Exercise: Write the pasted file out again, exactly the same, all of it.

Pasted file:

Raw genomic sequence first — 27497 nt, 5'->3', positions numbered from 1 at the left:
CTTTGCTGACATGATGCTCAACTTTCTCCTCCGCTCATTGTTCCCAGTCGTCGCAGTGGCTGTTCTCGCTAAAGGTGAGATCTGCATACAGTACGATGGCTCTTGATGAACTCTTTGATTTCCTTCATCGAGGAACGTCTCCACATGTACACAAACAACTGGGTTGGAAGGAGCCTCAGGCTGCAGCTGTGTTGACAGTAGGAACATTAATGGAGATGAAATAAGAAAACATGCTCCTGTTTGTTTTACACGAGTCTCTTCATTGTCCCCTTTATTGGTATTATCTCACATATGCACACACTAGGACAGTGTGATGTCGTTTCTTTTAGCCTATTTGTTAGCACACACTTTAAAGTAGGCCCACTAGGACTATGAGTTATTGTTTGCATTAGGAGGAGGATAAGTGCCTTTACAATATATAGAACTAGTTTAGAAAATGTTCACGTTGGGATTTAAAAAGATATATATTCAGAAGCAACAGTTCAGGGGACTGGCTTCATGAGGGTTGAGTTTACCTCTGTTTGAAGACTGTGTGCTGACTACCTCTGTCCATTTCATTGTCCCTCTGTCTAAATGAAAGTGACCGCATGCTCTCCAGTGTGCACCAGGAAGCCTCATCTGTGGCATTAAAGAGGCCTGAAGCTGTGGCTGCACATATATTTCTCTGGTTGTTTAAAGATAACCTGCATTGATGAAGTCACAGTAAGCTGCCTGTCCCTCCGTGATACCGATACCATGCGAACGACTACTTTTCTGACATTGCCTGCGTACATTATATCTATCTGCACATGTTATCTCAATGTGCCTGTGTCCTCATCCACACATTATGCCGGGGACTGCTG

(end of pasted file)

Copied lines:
Raw genomic sequence first — 27497 nt, 5'->3', positions numbered from 1 at the left:
CTTTGCTGACATGATGCTCAACTTTCTCCTCCGCTCATTGTTCCCAGTCGTCGCAGTGGCTGTTCTCGCTAAAGGTGAGATCTGCATACAGTACGATGGCTCTTGATGAACTCTTTGATTTCCTTCATCGAGGAACGTCTCCACATGTACACAAACAACTGGGTTGGAAGGAGCCTCAGGCTGCAGCTGTGTTGACAGTAGGAACATTAATGGAGATGAAATAAGAAAACATGCTCCTGTTTGTTTTACACGAGTCTCTTCATTGTCCCCTTTATTGGTATTATCTCACATATGCACACACTAGGACAGTGTGATGTCGTTTCTTTTAGCCTATTTGTTAGCACACACTTTAAAGTAGGCCCACTAGGACTATGAGTTATTGTTTGCATTAGGAGGAGGATAAGTGCCTTTACAATATATAGAACTAGTTTAGAAAATGTTCACGTTGGGATTTAAAAAGATATATATTCAGAAGCAACAGTTCAGGGGACTGGCTTCATGAGGGTTGAGTTTACCTCTGTTTGAAGACTGTGTGCTGACTACCTCTGTCCATTTCATTGTCCCTCTGTCTAAATGAAAGTGACCGCATGCTCTCCAGTGTGCACCAGGAAGCCTCATCTGTGGCATTAAAGAGGCCTGAAGCTGTGGCTGCACATATATTTCTCTGGTTGTTTAAAGATAACCTGCATTGATGAAGTCACAGTAAGCTGCCTGTCCCTCCGTGATACCGATACCATGCGAACGACTACTTTTCTGACATTGCCTGCGTACATTATATCTATCTGCACATGTTATCTCAATGTGCCTGTGTCCTCATCCACACATTATGCCGGGGACTGCTG